If you run a Material Handling business – or a related equipment leasing/dealership company – and have considered succession planning options, you may be left with a lot of questions. Most owners look at selling to their current management teams or selling to a competitor. Both approaches present significant challenges and most owners end up doing nothing.
Selling to a competitor sounds great in theory, but this approach most likely represents an asset sale, and accountants will tell you that you’ll face a large depreciation recapture expense and pay capital gains taxes on your proceeds of the sale – two large bills that will eat away at a significant amount of cash you would receive from the sale. In addition to the tax bill, there’s a good chance that your employees’ jobs could be consolidated with the competitor’s operations, risking the livelihood of your team. By the time all is said and done, most owners who take this approach walk away with a fraction of the sale price, and you can see why most people would just do nothing and
The other approach is to sell to your management team, which in some cases looks like a better option. The challenge here is that unless your management team has the cash to buy your stock from you, they’ll need to borrow it from a bank. The company will still make distributions to the shareholders and they’ll owe tax on their income, but they’ll have to repay that bank loan with their after-tax earnings, which is a drain on their personal finances and would also limit their ability to reinvest in the business and continue to grow it.
There are other options as well (like private equity buyers or a strategic third-party buyer) but those too include many of the same risks as above and also require a lengthy and uncertain process which involves sharing sensitive information about your business in a transaction with no certainty of closing.
A unique alternative is to sell the business to an Employee Stock Ownership Plan (“ESOP”). ESOPs are gaining popularity amongst owners of material handling businesses, but still many don’t understand how it works or why.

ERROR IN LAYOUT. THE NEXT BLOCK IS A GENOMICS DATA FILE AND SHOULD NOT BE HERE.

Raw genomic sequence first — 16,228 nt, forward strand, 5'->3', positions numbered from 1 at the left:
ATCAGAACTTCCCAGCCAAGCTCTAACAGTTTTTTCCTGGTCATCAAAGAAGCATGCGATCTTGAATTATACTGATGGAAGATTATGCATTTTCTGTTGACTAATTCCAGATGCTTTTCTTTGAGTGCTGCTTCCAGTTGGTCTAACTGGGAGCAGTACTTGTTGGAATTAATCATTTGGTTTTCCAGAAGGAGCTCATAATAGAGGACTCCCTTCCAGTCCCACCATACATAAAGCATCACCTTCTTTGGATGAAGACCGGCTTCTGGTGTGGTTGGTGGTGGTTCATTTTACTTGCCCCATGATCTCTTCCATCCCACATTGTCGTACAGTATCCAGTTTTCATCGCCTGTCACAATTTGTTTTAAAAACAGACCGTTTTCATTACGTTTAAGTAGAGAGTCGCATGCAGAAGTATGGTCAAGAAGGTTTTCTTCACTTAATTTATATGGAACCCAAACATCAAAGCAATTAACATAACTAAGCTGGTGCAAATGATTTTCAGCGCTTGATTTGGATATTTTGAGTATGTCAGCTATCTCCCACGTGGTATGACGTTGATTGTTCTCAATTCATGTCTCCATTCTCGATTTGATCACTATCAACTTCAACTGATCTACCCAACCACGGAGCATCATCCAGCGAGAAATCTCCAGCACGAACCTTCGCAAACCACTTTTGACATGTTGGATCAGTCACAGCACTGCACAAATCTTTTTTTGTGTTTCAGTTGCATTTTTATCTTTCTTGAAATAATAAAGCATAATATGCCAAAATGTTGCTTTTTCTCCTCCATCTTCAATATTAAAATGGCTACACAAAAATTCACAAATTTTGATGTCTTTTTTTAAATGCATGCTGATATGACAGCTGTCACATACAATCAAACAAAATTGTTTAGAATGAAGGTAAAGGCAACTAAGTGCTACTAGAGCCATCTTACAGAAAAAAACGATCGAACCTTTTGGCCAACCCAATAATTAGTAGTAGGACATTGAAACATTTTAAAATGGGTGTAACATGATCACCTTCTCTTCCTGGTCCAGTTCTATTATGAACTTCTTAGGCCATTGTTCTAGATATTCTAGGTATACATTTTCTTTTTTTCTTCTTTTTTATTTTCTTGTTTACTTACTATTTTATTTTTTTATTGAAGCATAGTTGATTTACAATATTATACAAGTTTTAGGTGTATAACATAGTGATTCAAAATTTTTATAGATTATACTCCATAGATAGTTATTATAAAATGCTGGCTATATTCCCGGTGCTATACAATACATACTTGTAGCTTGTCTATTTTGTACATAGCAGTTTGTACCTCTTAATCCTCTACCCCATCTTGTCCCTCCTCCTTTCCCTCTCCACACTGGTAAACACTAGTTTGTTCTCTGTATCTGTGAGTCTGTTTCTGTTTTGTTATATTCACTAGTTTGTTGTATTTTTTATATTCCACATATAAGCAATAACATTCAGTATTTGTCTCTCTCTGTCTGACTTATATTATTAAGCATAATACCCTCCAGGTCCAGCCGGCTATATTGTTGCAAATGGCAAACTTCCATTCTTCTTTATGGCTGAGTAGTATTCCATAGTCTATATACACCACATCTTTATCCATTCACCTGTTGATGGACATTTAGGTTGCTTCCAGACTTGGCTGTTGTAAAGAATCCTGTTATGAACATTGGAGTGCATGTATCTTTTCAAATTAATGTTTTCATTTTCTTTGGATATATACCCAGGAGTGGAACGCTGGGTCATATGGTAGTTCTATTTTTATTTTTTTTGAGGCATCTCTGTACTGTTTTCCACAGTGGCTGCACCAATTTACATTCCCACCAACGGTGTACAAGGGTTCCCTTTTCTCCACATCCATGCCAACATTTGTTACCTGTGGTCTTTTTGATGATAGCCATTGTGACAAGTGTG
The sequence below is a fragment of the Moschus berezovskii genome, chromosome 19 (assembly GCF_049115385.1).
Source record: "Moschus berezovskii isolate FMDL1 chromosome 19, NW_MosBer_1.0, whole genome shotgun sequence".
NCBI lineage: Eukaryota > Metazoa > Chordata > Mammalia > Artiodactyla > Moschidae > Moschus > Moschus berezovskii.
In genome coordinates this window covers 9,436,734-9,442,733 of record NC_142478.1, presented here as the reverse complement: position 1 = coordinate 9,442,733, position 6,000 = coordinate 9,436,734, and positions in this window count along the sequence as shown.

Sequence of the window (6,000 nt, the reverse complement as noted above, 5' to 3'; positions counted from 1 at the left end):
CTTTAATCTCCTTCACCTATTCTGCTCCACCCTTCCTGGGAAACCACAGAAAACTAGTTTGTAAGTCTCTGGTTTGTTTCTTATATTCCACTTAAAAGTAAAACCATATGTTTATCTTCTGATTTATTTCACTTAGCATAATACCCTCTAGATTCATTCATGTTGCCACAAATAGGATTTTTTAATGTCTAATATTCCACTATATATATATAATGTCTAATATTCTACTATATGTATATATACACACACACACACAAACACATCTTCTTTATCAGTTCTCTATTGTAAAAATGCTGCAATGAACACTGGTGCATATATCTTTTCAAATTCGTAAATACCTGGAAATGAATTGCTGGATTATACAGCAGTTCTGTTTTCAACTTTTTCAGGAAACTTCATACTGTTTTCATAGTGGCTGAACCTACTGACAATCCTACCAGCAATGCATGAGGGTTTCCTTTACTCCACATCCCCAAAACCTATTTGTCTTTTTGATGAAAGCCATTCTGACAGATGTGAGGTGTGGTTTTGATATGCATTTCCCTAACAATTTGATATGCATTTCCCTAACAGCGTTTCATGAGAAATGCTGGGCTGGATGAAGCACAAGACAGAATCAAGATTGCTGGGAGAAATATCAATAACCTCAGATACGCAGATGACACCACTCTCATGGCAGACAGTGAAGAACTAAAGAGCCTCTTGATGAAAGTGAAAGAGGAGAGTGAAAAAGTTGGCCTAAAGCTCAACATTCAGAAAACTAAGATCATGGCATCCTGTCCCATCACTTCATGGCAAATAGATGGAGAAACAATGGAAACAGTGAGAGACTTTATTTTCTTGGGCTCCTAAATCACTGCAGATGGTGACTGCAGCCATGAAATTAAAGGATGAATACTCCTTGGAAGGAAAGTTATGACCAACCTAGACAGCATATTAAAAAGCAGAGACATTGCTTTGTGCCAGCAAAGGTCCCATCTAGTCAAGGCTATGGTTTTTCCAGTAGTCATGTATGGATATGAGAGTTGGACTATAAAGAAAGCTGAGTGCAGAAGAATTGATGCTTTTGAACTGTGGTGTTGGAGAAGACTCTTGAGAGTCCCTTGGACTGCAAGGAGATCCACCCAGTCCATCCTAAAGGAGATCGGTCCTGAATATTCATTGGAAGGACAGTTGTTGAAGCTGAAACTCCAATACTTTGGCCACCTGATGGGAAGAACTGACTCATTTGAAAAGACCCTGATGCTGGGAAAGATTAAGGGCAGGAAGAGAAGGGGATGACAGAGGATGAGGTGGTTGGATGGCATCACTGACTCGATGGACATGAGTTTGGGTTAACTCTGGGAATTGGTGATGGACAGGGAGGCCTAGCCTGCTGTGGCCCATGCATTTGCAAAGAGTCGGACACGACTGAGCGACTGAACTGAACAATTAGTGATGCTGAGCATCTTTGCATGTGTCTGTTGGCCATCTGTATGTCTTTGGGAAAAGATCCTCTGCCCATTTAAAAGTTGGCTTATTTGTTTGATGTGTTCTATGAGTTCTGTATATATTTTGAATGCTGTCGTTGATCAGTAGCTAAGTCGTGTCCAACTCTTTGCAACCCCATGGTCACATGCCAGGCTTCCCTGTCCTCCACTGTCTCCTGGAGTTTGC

Selling to an ESOP is a tax-advantaged sale to a built-in buyer, an employee retirement trust. As opposed to other options, an ESOP sale is a stock sale rather than an asset sale, and along with that comes several notable tax benefits. At the personal level, depending on how the sale is structured, the selling owner can sell to an ESOP and exercise section 1042 of the tax code, allowing them to defer and potentially eliminate all capital gains taxes they would otherwise pay in exchange for meeting reinvestment requirements. Secondly, the owner in this case would not face a depreciation recapture expense, which can be significant for material handlers who have taken accelerated depreciation against the assets to limit their tax liability over the years.
The next big advantage benefits the corporation, which can continue to operate independently after the sale, except it can operate entirely free from federal and state taxes. In most cases, even when a company is operating tax-free, the selling owner can continue to enjoy upside in future business growth. ESOPs have very little impact on business operations, and in many cases owners maintain their leadership positions and continue to operate the company after the sale is done.
Employees also benefit substantially when an owner sells to an ESOP. Over time, as the ESOP repays the owner for the stock it purchased, stock gets allocated to employees within their individual ESOP accounts. Stock is allocated to each employee based on his/her percentage of overall company payroll, and like a 401k plan, the employees can “cash out” the shares that were allocated to them upon retirement, death, disability, or other qualifying life event.